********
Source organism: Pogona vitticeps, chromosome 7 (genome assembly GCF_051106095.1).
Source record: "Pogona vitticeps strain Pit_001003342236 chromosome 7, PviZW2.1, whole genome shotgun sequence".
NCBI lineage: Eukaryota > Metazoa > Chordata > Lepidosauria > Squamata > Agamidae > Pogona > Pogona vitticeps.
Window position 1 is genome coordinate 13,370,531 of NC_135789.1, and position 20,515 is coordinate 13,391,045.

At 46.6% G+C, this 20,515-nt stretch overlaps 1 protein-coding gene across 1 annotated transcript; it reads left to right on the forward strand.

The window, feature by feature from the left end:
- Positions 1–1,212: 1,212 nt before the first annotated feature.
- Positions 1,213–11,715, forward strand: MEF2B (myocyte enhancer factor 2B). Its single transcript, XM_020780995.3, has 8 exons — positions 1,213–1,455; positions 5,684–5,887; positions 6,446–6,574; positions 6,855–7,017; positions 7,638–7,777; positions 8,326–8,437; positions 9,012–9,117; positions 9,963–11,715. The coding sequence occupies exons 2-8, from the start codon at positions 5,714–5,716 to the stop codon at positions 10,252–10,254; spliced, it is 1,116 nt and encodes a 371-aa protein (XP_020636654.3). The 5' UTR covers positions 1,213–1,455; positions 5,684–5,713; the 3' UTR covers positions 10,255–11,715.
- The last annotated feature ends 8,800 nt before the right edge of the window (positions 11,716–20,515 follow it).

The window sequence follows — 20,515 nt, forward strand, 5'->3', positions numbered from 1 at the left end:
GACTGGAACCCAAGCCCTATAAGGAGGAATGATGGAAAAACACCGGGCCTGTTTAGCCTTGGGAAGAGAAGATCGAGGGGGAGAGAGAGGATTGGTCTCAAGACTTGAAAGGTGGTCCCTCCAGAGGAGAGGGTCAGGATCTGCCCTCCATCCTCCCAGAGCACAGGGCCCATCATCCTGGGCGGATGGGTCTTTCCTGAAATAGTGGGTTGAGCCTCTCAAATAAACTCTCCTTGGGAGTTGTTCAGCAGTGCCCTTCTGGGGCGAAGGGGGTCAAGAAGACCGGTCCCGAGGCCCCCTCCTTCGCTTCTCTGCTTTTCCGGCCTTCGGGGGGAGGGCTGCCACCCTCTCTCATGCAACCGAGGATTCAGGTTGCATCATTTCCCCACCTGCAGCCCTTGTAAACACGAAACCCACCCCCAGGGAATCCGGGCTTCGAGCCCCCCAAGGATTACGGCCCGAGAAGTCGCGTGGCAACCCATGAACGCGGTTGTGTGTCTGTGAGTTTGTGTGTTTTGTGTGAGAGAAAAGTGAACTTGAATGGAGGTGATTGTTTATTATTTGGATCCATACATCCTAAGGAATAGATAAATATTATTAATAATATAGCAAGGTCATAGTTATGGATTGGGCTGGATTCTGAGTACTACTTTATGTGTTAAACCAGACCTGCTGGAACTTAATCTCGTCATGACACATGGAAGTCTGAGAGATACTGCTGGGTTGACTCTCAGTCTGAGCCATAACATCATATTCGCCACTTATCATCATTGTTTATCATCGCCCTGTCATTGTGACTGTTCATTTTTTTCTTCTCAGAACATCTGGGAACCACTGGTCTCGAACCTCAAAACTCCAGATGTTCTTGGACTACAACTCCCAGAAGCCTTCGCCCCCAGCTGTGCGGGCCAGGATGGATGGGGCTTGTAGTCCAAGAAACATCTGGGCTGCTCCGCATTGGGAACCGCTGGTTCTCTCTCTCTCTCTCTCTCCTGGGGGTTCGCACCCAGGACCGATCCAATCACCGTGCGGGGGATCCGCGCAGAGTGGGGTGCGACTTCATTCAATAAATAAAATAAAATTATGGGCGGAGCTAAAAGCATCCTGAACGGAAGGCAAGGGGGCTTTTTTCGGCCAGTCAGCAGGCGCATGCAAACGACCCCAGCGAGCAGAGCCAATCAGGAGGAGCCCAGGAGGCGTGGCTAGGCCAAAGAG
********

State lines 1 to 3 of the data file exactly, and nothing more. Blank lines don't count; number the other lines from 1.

Source organism: Pogona vitticeps, chromosome 7 (genome assembly GCF_051106095.1).
Source record: "Pogona vitticeps strain Pit_001003342236 chromosome 7, PviZW2.1, whole genome shotgun sequence".
NCBI lineage: Eukaryota > Metazoa > Chordata > Lepidosauria > Squamata > Agamidae > Pogona > Pogona vitticeps.